For the past few years now I've endured what I consider to be "cancerous" social media posts and new forms of hoaxing which usually remained within Facebook but as of lately has spread to LinkedIn a social media platform which is aimed at being more professional.

I'm unsure if I'm seeing it across more networks now because my network size has increased or that maybe people are becoming more comfortable with these social media actions "like" and "share" so much so that they've lost their meaning.

So many posts are thoughtlessly liked and shared so much so that browser add-ons/extensions were created to block or replace certain content that many deemed unnecessary.

Technology inept or gullible?

When there's new technology, sites or games there will always be forms of hoaxing/scamming with it. Over and over I'm seeing Facebook Like Farming which appeal to human emotions to gain page likes. Commonly these pages are then sold off and you'll wind up seeing a post from a page you swear you never liked.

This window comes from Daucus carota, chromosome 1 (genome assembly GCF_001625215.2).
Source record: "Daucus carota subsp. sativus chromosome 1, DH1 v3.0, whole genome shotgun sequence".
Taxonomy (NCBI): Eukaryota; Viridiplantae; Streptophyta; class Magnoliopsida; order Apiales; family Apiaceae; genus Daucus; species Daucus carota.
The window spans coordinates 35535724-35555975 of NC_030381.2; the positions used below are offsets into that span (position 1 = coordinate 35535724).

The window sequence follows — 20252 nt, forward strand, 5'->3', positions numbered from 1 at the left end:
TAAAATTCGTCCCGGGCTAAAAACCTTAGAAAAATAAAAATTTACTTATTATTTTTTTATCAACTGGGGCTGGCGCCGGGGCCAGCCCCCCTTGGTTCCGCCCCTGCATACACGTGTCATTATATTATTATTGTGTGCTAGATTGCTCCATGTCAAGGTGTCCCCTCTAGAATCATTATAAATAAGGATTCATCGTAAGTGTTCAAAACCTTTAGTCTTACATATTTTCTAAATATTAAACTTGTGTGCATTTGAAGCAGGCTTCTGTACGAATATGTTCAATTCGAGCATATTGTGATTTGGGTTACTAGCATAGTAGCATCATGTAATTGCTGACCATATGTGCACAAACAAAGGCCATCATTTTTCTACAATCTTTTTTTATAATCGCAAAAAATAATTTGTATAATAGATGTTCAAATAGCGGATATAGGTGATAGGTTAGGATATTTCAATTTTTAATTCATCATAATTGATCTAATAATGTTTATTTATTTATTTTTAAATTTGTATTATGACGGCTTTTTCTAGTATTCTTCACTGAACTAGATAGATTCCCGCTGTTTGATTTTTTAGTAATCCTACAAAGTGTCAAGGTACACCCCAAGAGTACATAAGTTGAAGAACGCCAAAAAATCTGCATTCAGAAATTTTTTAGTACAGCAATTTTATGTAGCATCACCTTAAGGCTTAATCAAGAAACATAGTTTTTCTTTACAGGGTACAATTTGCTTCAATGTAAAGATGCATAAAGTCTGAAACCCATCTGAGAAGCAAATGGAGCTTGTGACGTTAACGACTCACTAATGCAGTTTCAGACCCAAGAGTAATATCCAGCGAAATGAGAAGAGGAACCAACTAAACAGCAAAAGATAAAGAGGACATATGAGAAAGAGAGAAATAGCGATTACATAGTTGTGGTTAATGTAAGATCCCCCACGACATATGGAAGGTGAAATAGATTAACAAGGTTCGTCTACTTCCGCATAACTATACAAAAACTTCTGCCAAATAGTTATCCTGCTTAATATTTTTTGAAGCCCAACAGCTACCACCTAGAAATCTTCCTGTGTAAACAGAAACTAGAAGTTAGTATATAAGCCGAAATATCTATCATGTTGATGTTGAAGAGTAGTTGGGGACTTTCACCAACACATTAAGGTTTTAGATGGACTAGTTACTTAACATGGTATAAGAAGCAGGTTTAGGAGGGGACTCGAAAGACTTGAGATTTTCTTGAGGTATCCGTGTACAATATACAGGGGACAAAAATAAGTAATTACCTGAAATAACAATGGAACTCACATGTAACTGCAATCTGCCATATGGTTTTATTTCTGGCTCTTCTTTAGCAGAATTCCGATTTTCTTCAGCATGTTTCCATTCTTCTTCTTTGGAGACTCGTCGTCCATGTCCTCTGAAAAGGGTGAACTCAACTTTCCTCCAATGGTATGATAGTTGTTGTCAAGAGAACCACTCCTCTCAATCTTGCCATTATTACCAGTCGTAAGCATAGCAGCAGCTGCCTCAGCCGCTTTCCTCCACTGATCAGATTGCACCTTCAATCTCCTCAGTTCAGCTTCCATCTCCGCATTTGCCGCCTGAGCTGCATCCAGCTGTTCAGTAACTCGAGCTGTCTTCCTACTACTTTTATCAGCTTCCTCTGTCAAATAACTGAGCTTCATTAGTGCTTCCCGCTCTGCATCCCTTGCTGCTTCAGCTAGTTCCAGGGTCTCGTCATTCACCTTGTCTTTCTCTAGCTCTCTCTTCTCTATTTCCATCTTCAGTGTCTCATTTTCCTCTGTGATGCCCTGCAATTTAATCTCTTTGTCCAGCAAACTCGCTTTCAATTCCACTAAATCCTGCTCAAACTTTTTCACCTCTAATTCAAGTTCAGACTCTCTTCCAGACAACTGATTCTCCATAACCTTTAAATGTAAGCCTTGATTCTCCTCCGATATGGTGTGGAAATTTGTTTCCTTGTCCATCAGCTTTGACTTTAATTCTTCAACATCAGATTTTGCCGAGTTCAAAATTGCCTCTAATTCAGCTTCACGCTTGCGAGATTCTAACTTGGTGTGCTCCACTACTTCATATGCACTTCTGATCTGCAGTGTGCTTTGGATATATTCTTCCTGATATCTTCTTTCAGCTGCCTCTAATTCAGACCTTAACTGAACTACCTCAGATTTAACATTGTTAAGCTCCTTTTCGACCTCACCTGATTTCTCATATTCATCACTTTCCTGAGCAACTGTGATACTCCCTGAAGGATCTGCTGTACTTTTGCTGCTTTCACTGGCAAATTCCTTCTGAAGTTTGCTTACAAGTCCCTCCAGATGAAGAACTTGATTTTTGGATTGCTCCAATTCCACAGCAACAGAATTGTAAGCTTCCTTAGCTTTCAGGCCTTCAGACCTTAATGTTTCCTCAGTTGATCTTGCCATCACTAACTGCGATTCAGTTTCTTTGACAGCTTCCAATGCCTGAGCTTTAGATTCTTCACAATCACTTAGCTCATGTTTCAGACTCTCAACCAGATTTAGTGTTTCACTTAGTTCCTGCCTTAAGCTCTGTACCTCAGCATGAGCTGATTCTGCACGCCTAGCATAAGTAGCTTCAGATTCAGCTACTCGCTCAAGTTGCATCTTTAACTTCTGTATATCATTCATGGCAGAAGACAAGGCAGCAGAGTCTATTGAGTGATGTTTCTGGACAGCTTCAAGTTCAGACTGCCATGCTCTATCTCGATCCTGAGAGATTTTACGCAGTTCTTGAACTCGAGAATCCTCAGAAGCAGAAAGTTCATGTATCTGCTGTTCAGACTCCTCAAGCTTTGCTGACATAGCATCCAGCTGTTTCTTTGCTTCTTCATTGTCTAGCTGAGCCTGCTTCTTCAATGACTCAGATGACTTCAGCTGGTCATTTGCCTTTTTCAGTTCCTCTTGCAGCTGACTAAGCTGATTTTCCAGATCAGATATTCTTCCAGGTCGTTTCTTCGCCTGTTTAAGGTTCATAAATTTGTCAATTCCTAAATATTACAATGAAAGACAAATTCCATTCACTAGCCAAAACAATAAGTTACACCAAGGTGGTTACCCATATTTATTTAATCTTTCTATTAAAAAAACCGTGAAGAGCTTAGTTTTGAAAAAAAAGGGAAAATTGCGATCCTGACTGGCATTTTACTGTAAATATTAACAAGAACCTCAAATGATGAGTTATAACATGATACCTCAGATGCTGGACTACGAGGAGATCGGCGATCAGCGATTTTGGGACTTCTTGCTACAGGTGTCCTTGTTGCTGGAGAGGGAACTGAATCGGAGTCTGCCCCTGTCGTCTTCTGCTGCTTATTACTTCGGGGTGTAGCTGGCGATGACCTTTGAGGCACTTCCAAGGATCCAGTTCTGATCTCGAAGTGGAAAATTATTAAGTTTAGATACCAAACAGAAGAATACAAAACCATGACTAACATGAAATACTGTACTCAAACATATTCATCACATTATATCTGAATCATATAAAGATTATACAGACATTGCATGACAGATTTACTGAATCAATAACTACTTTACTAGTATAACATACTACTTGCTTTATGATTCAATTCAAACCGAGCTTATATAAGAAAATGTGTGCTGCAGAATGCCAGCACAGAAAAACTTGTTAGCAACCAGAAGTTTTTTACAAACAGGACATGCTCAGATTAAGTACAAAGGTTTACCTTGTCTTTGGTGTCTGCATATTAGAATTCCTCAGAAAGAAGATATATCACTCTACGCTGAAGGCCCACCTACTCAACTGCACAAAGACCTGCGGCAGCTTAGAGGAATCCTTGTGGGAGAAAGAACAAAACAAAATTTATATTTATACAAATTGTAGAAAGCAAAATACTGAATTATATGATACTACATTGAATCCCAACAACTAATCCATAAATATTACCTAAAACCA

derp4Greed could be a factor in our quick actions because lots of people are convinced Apple, BMW and other big companies give away hundreds of thousands to anyone online for just liking their new Facebook Pages and sharing their "Give away" posts.

So what's the solution here? Should social media companies be handling this in a better way? Or should we be educating ourselves about technology a bit more before using it?

 

 

Think before you do! Using Google to find out more and sites like Hoax-Slayer are great for myth busting.

WordPress Bot Target

Recently I've had a huge influx of traffic to my site to the point that Apache reached it's max connections and MySQL couldn't respond in time. Turns out a small DDOS was occurring.

It's common for popular software like WordPress to become a target for bots that roam the internet crawling servers for exploits to add to their botnet. Unfortunately it's something that not all hosting providers will help detect and stop that's why specialist services like CloudFlare have become available.